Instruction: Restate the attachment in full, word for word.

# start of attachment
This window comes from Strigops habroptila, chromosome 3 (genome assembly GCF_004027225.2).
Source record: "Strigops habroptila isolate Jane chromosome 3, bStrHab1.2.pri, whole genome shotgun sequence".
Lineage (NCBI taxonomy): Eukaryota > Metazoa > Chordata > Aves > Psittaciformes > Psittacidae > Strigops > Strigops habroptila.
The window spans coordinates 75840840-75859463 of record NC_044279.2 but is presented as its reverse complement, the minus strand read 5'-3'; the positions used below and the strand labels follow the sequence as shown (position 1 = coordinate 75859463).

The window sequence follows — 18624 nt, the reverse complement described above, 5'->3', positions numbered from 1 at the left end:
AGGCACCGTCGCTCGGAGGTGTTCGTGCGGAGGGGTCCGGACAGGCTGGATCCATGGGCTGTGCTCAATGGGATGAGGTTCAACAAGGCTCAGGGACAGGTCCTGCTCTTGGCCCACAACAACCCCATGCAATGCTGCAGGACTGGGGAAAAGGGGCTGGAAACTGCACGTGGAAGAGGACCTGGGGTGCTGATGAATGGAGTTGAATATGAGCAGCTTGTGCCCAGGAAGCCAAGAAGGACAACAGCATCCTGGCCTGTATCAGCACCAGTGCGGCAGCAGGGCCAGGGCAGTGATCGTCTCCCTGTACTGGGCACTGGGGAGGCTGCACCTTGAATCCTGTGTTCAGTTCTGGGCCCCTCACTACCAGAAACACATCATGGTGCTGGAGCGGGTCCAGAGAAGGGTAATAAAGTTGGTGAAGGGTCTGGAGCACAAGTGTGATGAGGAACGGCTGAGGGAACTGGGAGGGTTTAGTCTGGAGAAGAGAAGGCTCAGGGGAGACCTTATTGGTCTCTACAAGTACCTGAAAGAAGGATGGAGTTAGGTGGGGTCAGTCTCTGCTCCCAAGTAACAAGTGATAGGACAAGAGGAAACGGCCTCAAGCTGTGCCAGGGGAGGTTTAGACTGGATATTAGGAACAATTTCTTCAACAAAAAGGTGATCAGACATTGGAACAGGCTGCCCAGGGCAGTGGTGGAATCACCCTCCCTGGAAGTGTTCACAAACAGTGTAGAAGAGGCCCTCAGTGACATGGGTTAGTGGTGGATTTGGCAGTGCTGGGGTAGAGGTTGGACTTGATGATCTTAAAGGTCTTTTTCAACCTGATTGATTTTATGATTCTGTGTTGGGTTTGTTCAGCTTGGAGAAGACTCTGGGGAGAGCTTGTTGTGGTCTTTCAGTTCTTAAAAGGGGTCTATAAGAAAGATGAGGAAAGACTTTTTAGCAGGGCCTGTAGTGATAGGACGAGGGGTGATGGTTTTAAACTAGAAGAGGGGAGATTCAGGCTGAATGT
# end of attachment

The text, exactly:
This window comes from Strigops habroptila, chromosome 3 (genome assembly GCF_004027225.2).
Source record: "Strigops habroptila isolate Jane chromosome 3, bStrHab1.2.pri, whole genome shotgun sequence".
Lineage (NCBI taxonomy): Eukaryota > Metazoa > Chordata > Aves > Psittaciformes > Psittacidae > Strigops > Strigops habroptila.
The window spans coordinates 75840840-75859463 of record NC_044279.2 but is presented as its reverse complement, the minus strand read 5'-3'; the positions used below and the strand labels follow the sequence as shown (position 1 = coordinate 75859463).

The window sequence follows — 18624 nt, the reverse complement described above, 5'->3', positions numbered from 1 at the left end:
AGGCACCGTCGCTCGGAGGTGTTCGTGCGGAGGGGTCCGGACAGGCTGGATCCATGGGCTGTGCTCAATGGGATGAGGTTCAACAAGGCTCAGGGACAGGTCCTGCTCTTGGCCCACAACAACCCCATGCAATGCTGCAGGACTGGGGAAAAGGGGCTGGAAACTGCACGTGGAAGAGGACCTGGGGTGCTGATGAATGGAGTTGAATATGAGCAGCTTGTGCCCAGGAAGCCAAGAAGGACAACAGCATCCTGGCCTGTATCAGCACCAGTGCGGCAGCAGGGCCAGGGCAGTGATCGTCTCCCTGTACTGGGCACTGGGGAGGCTGCACCTTGAATCCTGTGTTCAGTTCTGGGCCCCTCACTACCAGAAACACATCATGGTGCTGGAGCGGGTCCAGAGAAGGGTAATAAAGTTGGTGAAGGGTCTGGAGCACAAGTGTGATGAGGAACGGCTGAGGGAACTGGGAGGGTTTAGTCTGGAGAAGAGAAGGCTCAGGGGAGACCTTATTGGTCTCTACAAGTACCTGAAAGAAGGATGGAGTTAGGTGGGGTCAGTCTCTGCTCCCAAGTAACAAGTGATAGGACAAGAGGAAACGGCCTCAAGCTGTGCCAGGGGAGGTTTAGACTGGATATTAGGAACAATTTCTTCAACAAAAAGGTGATCAGACATTGGAACAGGCTGCCCAGGGCAGTGGTGGAATCACCCTCCCTGGAAGTGTTCACAAACAGTGTAGAAGAGGCCCTCAGTGACATGGGTTAGTGGTGGATTTGGCAGTGCTGGGGTAGAGGTTGGACTTGATGATCTTAAAGGTCTTTTTCAACCTGATTGATTTTATGATTCTGTGTTGGGTTTGTTCAGCTTGGAGAAGACTCTGGGGAGAGCTTGTTGTGGTCTTTCAGTTCTTAAAAGGGGTCTATAAGAAAGATGAGGAAAGACTTTTTAGCAGGGCCTGTAGTGATAGGACGAGGGGTGATGGTTTTAAACTAGAAGAGGGGAGATTCAGGCTGAATGT